The Birth of Raza Collective


Our two founders go way back. They met and became friends in high school and have consistently partnered to test new ideas in the market, from software to medicine. Being born from immigrant parents and being the entrepreneurs that they were, they did not give up.

Once Sunday morning, our founder picked up and read La Raza Cósmica, an essay written by Mexican philosopher, secretary of education, and 1929 presidential candidate José Vasconcelos to express the ideology of a future "fifth race" in the Americas; an agglomeration of all the races in the world with no respect to color or number to erect a new civilization. Shortly after, he immediately called his friend, his co-founder to be, to share his thoughts.


In addition, they both embraced Voltaire and his "work smarter AND harder" mentality. He famously said, 

“Each player must accept the cards life deals him or her; but once they are in hand, he or she alone must decide how to play the cards in order to win the game.”


With that spirit of wonder, Raza Collective was born and the race to fill this gap began (no pun intended) using a two pronged approach: 1) Creating art and apparel; and 2) Partnering with non-profits to tackle educational reform, prison reform, immigration policies, and others.

Executive Summary:

When the founders met, the first was an Account Executive for Big Tech, and the second founder was a Computational Researcher at Stanford University and a member of the Stanford Venture Studio. Together they successfully fused the Los Angeles street and urban scenes with the Silicon Valley culture to create Raza Collective.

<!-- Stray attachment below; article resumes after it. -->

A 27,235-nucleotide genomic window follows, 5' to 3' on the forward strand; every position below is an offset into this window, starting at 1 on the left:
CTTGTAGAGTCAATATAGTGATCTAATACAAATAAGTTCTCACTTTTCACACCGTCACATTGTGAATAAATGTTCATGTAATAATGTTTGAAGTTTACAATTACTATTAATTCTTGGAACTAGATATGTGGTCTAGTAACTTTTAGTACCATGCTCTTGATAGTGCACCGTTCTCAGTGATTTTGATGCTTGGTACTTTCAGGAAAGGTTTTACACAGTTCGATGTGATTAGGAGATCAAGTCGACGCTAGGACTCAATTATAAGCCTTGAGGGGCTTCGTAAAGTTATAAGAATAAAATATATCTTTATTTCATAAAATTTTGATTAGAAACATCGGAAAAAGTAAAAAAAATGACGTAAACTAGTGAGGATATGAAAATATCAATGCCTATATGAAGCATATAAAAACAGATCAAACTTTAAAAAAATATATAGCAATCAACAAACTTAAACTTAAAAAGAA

Raza Collective, launched in the winter of 2019, is a full-stack, vertically integrated media and streetwear startup. The brand equity is unparalleled with its audience, and there isn’t a page like it receiving cultural impressions this large in magnitude—over 55% peak engagement and 180,000 peak impressions.

The brand offers high-end streetwear apparel and accessories that showcase unity, drive, and hustle. The company showcases Los Angeles street art, photography, celebrities, athletes, lowriders, and stories that demonstrate what it truly means to hustle and drive forward day by day. Raza is more than just a brand. It’s a mentality and lifestyle choice.

Raza spends months finding the best partners and non-profits around the world—the same ones that fight for human rights. They visit them often and build strong personal relationships with the owners. Their goal? Contribute 10% of their profits evenly to their pledges to support their cause. A few of these organizations include Homeboy Industries, Teach For America, and RAICES. This initiative alone has intensely fueled their organic growth. Within three months of launch, they booked five figures in sales with only ~$100 of ad spend overhead—leaving them with zero inventory.

In September 2020, they launched Drop #1, their first product collaboration and executed a quick sellout within 48 hours—teaming up with “The L.A. Six,” a group of six famous Los Angeles street photographers: Estevan Oriol, Frankie Orozco, Merrick Morton, Angela Boatwright, Gilberto “Bam” Gidoy, and Suitcase Joe.